ark and thet of the stance campaign actually do go forward and stand for elections and join up in these ventures? pm may: can i say to my right honorable friend i think her for --thank her for championing this cause. the greater diversity in this place actually means that we get to have better decisions. can i also say to my right honorable friend that i think we should send a very very clear , message from everybody across this house about the significance of the work that an individual member of parliament does and the change that they can make to their community. i think this is one of the best -- being a member of parliament is one of the best jobs in the world, and it gives an opportunity to make a real difference. it is an opportunity to be a real voice to those that would not otherwise be heard. it is a real opportunity to take decisions that will lead our country forward and provide a better future for people's children and grandchildren.
it is a great job, and i encourage all the women who are here and thinking of standing to stand for parliament, get elected, and make a difference. you, mr. speaker. in the december report between the united kingdom and european union, it was agreed northern ireland would have the final say on whether or not to diverge from the u.k. single market and was subjected to the single market european rules with new -- no say. why has the prime minister deleted all reference to that in the withdrawal agreement? did she push the delete button. pm may: the right honorable -- can i say to him of course he is absolutely right. the issue of what the process is would be in the united kingdom to look at this issue from a regulatory -- a regulation is something for the united kingdom to determine to determine if , those are parliamentary rules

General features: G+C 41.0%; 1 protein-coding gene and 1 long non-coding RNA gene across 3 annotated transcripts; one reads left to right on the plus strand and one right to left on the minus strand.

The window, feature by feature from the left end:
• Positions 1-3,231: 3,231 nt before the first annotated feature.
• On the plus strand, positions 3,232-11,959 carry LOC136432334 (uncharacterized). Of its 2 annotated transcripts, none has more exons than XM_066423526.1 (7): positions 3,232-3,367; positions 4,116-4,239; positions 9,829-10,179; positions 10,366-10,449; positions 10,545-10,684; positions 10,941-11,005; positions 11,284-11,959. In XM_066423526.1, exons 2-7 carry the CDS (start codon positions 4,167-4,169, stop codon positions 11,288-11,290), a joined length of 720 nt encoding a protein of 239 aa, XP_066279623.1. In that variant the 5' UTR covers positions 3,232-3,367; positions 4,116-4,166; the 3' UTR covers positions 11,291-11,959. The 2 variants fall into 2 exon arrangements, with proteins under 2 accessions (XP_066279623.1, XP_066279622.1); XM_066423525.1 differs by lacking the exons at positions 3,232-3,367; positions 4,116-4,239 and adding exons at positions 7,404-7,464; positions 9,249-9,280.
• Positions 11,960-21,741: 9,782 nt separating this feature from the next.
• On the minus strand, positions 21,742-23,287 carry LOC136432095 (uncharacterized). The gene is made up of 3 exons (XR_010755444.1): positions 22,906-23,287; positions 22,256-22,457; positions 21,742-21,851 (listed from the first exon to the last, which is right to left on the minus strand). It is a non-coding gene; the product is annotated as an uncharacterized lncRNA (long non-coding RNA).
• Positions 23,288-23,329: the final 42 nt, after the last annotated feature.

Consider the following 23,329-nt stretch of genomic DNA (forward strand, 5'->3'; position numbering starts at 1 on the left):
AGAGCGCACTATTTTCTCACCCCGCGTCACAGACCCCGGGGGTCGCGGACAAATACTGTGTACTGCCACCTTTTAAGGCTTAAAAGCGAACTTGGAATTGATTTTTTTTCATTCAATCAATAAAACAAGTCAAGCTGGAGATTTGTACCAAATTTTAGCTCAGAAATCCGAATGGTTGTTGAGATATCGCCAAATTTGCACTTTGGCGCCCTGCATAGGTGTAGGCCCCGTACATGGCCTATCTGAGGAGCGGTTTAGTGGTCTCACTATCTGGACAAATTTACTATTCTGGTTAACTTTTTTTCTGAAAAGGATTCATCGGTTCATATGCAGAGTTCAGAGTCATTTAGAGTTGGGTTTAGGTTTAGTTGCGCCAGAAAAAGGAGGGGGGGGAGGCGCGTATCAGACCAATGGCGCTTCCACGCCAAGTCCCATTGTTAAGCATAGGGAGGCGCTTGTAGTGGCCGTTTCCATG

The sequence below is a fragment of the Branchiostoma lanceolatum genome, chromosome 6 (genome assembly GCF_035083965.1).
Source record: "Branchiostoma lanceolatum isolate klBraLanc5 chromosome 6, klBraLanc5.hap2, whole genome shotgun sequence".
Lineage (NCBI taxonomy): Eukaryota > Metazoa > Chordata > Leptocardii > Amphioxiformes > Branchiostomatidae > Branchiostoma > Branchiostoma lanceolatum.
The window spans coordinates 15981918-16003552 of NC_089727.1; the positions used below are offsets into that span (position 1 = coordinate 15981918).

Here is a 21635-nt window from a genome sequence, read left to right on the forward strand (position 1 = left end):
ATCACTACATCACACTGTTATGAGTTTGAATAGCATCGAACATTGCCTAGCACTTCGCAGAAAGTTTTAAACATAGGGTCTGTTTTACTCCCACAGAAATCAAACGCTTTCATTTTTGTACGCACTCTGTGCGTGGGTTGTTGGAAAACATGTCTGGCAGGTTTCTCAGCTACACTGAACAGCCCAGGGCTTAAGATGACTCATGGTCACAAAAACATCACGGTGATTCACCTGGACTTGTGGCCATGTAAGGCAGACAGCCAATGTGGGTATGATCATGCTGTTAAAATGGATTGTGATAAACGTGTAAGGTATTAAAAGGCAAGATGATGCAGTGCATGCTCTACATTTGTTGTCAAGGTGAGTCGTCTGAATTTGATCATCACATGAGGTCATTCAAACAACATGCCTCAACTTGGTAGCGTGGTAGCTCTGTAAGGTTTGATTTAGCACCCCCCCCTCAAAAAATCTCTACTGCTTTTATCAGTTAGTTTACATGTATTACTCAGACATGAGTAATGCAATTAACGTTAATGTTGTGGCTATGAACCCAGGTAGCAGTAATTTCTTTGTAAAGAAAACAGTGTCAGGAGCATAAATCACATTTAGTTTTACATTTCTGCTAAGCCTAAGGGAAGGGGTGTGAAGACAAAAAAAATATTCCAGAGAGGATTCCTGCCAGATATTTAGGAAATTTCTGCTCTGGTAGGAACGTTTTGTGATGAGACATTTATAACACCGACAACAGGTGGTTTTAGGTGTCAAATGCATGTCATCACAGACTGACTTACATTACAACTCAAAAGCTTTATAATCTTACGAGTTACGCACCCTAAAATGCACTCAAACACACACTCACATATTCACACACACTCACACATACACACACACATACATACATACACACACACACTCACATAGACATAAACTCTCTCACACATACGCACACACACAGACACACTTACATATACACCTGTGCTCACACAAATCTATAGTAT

decisions,amentary and indeed what was expressed in the december joint report. as he will also know, the lock that was in the report referred to a decision being taken by the northern ireland executive, which we do not have in place today. on monday this week i heard something i never want to hurt again, a young woman having to cute just quit her research because she had cystic fibrosis, and there was no cure. this is about the conversation [indiscernible] to patients who need it. it is expensive and lengthy, but when it comes to your health, for transparency on finances to break the impasse here, we have to do something. looking at the huge global